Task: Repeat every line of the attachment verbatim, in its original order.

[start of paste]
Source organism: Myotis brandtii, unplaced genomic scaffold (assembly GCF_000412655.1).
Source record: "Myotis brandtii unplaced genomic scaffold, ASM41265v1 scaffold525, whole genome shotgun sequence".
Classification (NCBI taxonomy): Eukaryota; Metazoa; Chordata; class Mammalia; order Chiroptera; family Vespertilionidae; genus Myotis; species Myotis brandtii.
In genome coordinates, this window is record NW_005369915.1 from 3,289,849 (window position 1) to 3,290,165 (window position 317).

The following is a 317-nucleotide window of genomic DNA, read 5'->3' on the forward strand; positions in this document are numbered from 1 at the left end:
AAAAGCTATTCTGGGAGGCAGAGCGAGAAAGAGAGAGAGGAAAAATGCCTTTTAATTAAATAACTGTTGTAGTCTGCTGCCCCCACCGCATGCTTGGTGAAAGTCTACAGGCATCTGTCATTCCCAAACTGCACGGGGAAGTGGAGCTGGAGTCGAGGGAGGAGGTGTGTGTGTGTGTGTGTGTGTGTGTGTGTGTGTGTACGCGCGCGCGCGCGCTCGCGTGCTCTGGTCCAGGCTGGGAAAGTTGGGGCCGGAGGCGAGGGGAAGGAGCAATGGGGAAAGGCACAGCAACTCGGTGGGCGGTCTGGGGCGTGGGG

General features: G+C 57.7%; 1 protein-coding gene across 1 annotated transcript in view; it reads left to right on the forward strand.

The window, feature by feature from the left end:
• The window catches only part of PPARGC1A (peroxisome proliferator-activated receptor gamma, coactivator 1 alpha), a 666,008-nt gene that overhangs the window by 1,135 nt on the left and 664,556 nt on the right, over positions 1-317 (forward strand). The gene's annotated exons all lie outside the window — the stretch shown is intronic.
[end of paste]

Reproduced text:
Source organism: Myotis brandtii, unplaced genomic scaffold (assembly GCF_000412655.1).
Source record: "Myotis brandtii unplaced genomic scaffold, ASM41265v1 scaffold525, whole genome shotgun sequence".
Classification (NCBI taxonomy): Eukaryota; Metazoa; Chordata; class Mammalia; order Chiroptera; family Vespertilionidae; genus Myotis; species Myotis brandtii.
In genome coordinates, this window is record NW_005369915.1 from 3,289,849 (window position 1) to 3,290,165 (window position 317).

The following is a 317-nucleotide window of genomic DNA, read 5'->3' on the forward strand; positions in this document are numbered from 1 at the left end:
AAAAGCTATTCTGGGAGGCAGAGCGAGAAAGAGAGAGAGGAAAAATGCCTTTTAATTAAATAACTGTTGTAGTCTGCTGCCCCCACCGCATGCTTGGTGAAAGTCTACAGGCATCTGTCATTCCCAAACTGCACGGGGAAGTGGAGCTGGAGTCGAGGGAGGAGGTGTGTGTGTGTGTGTGTGTGTGTGTGTGTGTGTGTACGCGCGCGCGCGCGCTCGCGTGCTCTGGTCCAGGCTGGGAAAGTTGGGGCCGGAGGCGAGGGGAAGGAGCAATGGGGAAAGGCACAGCAACTCGGTGGGCGGTCTGGGGCGTGGGG

General features: G+C 57.7%; 1 protein-coding gene across 1 annotated transcript in view; it reads left to right on the forward strand.

The window, feature by feature from the left end:
• The window catches only part of PPARGC1A (peroxisome proliferator-activated receptor gamma, coactivator 1 alpha), a 666,008-nt gene that overhangs the window by 1,135 nt on the left and 664,556 nt on the right, over positions 1-317 (forward strand). The gene's annotated exons all lie outside the window — the stretch shown is intronic.